Biological relativity to WED refers to the relative nature of biotic dynamics to the operation and outcome of WED as defined above (O'Brien, 2006). O'Brien's earlier work, in developing the IGMs, aimed to explain the variation in richness of one type of organism, but the new ‘biological relativity to WED’ should be used to explain both current diversity in general and the evolution of life's diversity. O'Brien (2006) starts her theoretical reasoning with water and the work done by water. The rationale is:
There is no life without liquid water.
There is no life without energy either, but energy itself does not give life.
If energy provides water in a liquid state then the abiotic condition for life is present.
This is formulated as the first biogeographical principle: ‘water–energy-dynamics in particular, determine the initial abioitic environmental conditions available for life to exist and do work, everywhere and always’ (O'Brien, 2006).
It is modestly presented as an idea, although it bears all the characteristics of a developing theory. This idea has the potential to reduce the number of hypotheses explaining variation in species richness, but its success will depend on how strong the synthesis is and its predictive power for a wide range of organisms, not only trees. The most important results in science are sometimes the generalizations and theories that derive from the basic factual material, i.e. first principles. O'Brien uses basic facts from standard textbooks on physics, hydrology, climatology, geomorphology, biology, and ecology. She underlines the abiotic part, since most potential readers are experts on the biotic component. O'Brien (2006) lists five comprehensive implications of this idea: in summary, (1) the biosphere is a subsphere of the hydrosphere, (2) life depends on liquid water to do the necessary work to sustain the abiotic world, (3) WED is a fundamental mechanism of evolution and a constant mechanism in natural selection, (4) from WED one can predict global patterns of biotic dynamics (e.g. species richness) that will dissolve into chaos locally, and (5) this theory provides a framework for operationalizing hierarchy theory and trans-scalar explanations for the geography and evolution of life's diversity.
The first two points are intuitively easy to accept. Water is regarded as a resource gradient and energy as a regulator of water, that is, a regulator gradient. A key phrase in the paper is ‘work done by water’, but its actual meaning may be work done by WED, since water and energy are in fact both resources and simultaneous regulators of each other. The third point has significant implications for evolutionary biology, which already has a mature theoretical framework, compared with ecology and biogeography. Nevertheless, evolution started in water, and the constant challenge for life on dry land is the water balance in general, and successful sexual reproduction without living in water. O'Brien (2006) infers increased evolutionary rates in locations with plenty of water and high energy (Tropics). There is little empirical evidence for this at present, but the rapidly advancing genetic sciences may soon be able to test this prediction (Currie et al., 2004). The fourth point is empirical, and demonstrated through tests of predictions deduced from the IGM based on the WED idea (O'Brien, 1998; Field et al., 2005). An interesting potential use is to compare and analyse predicted and actual values of richness. For instance, it will be possible to elucidate if all the potential trees have recolonized the area covered by the last glaciations, or if northward migration is still going on. If the model overpredicts the number of trees, it may indicate that migration is an ongoing process, although it will be confounded by the effects of global warming.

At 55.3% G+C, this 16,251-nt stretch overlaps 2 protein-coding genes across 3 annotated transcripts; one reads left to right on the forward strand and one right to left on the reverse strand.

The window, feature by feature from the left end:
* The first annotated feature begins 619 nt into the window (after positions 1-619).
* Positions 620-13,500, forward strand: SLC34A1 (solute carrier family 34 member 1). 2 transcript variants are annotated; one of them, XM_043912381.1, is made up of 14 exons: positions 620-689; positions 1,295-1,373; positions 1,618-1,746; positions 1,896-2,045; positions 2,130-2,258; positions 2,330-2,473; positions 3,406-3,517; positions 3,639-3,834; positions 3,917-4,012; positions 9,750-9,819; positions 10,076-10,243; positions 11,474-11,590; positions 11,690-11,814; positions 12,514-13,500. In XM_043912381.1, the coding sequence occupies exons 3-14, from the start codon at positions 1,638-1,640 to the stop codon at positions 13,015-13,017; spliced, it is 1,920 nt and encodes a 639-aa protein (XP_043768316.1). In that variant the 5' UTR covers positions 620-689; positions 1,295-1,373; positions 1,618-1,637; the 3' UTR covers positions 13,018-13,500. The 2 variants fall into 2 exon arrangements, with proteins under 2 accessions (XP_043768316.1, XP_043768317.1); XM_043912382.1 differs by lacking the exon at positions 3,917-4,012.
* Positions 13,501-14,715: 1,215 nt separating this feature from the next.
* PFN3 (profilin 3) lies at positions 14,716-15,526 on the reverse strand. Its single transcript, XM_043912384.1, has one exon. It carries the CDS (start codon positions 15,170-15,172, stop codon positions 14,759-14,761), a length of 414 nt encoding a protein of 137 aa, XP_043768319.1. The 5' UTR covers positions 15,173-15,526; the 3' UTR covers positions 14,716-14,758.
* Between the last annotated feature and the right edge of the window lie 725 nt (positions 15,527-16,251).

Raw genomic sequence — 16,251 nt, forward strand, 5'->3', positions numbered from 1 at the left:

The second part of the fourth point states that these predictions are constrained to a certain grain size, and that patterns in richness ‘will dissolve into chaos locally’. It is true that the predictions based on IGM may not be very good when the scale of resolution is increased (Vetaas & Ferrer-Castan, unpublished data), but this seems to be in contrast to the fifth point, which promises a trans-scalar explanation and the operationalization of hierarchy theory.
It follows from the theory that WED does not cease to function at a certain scale. There are, for instance, species richness gradients only a few metres long caused by tree canopies that intercept both solar energy and water vapour, generating a gradient in local evapotranspiration and available water (Vetaas, 1992). There are huge differences in the actual temperature from the xeric ridges in windy alpine landscapes to the moist snow-beds on the leeward slopes a few metres away. This causes a clear richness gradient. Thus models other than IGMs have to be developed within this new framework if trans-scalar explanations are to be achieved.
It may be easy to understand how WED operates at a short spatial extent in extreme environments as described above, but it is obviously more difficult to understand this in a dense moist evergreen forest (O'Brien, 2006; Fig. 2). In such a landscape, the potential internal mechanisms are many, and the theoretical framework will be filled with loose community concepts. However, to link this microbiosphere with the broad-scale system models that use geophysical parameters is a major challenge if trans-scalar explanations are to be achieved.
The reasoning behind biological relativity to WED has provided some conceptual structures that are based on a few general propositions. From this conceptual framework one may derive different types of models that generate testable predictions. This work appears to mark a significant step in consolidating ideas on water and energy as predictors of biological diversity.